The closure of the Whitworth for a major fifteen million pound redevelopment gave a unique opportunity to explore this is in further detail, in anticipation of engaging this audience in all of what the new Whitworth has to offer. To understand why older men were not getting involved in such activities, you first need understand what made those activities, that did appeal, so successful. The gallery also wanted to ensure that older men’s voices were at the heart of this research, speaking with those that participate and those that do not. To get their views on why they get involved and possibly more importantly, why they choose not to.
“It’s a lot harder to get through to men. I think men in general are hesitant about joining anything, and I think word of mouth is better from a member than someone who’s running it.” – Participant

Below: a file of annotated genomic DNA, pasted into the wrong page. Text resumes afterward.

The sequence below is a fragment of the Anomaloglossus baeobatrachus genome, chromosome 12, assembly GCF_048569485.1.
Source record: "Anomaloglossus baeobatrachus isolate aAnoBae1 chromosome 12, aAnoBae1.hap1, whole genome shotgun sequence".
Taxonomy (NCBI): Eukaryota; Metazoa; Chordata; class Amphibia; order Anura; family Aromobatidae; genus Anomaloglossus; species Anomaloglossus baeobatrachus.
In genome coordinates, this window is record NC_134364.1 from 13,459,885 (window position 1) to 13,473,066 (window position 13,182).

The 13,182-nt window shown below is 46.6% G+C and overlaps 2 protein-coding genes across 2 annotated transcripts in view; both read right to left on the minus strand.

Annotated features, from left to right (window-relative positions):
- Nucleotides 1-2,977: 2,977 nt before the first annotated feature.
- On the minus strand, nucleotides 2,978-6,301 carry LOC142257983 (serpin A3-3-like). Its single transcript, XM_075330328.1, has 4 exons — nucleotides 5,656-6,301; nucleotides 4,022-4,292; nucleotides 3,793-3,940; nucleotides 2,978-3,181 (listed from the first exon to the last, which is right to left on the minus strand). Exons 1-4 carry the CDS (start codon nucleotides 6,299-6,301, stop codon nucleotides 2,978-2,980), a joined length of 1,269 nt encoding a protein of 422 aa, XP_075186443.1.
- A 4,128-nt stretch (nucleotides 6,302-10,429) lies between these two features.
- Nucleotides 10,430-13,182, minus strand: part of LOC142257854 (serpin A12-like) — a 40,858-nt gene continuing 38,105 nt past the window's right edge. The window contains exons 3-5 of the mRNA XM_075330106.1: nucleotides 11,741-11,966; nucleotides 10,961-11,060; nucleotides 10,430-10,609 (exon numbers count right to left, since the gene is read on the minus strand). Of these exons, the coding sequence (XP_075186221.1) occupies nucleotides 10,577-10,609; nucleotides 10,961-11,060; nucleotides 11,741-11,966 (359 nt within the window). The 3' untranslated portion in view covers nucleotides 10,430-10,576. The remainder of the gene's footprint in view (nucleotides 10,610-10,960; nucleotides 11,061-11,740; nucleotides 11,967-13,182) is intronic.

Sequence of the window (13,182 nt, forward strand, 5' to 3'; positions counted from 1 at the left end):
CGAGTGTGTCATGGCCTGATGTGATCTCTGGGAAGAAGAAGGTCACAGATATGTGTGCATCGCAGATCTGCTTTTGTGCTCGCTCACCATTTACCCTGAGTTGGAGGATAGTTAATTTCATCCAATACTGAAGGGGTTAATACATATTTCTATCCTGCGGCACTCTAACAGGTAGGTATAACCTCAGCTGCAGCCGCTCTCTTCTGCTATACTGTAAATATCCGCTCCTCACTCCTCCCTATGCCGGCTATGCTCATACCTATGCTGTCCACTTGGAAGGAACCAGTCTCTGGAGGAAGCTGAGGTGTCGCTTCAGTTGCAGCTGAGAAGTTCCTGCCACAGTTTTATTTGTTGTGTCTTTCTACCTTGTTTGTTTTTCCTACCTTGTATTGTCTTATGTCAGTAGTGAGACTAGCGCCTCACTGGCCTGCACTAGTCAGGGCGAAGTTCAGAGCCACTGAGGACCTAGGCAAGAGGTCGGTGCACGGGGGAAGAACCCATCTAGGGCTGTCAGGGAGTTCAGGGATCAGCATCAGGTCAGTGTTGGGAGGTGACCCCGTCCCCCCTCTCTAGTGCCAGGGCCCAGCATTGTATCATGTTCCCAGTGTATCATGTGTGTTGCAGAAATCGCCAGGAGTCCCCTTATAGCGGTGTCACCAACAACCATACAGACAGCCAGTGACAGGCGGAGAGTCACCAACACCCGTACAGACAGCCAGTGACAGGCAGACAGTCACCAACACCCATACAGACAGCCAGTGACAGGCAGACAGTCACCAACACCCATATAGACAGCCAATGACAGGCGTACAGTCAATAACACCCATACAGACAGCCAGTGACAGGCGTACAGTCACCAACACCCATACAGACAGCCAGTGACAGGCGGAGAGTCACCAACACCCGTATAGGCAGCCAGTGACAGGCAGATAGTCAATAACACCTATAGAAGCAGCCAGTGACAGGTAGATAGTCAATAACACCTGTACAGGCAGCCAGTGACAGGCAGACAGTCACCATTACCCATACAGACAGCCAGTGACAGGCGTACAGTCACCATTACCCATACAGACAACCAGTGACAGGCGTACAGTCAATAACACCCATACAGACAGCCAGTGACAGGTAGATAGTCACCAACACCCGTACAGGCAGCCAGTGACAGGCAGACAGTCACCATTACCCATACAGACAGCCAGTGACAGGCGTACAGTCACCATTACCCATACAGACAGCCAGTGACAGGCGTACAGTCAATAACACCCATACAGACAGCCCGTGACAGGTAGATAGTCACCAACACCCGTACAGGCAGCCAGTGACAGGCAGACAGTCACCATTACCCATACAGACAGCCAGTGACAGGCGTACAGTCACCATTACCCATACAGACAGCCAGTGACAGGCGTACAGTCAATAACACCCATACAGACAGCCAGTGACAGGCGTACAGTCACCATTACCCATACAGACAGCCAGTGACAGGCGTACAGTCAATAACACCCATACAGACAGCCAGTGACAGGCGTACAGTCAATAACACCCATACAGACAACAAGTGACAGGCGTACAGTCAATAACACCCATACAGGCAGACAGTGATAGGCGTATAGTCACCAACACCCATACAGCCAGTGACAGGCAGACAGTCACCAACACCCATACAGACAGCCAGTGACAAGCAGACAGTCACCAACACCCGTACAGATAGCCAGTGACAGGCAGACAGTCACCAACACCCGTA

The findings of this report, A Handbook for Cultural Engagement with Older Men, were all been gathered through conversations, with groups, artists, organisations and most importantly with older men. Whilst the Whitworth has been closed Ed Watts, Engagement Manager, took to the road, travelling the breadth of the United Kingdom from Glasgow to Bethnal Green, from Rhyl to Belfast and meeting some real characters along the way. These conversations highlighted the diversity of this group that is often too readily described as simply “older men”. These groups are made up of men of all shapes and sizes from a variety of cultural and social backgrounds. It’s clear that an over fifties group can often work “intergenerationally” without the need to involve any primary school. These discussions opened up an array of wider debates, from funding and the role of the NHS to opening the can of worms that is gender stereotypes. It was these notions of “being a man” that made the diversity of the selected case studies so important.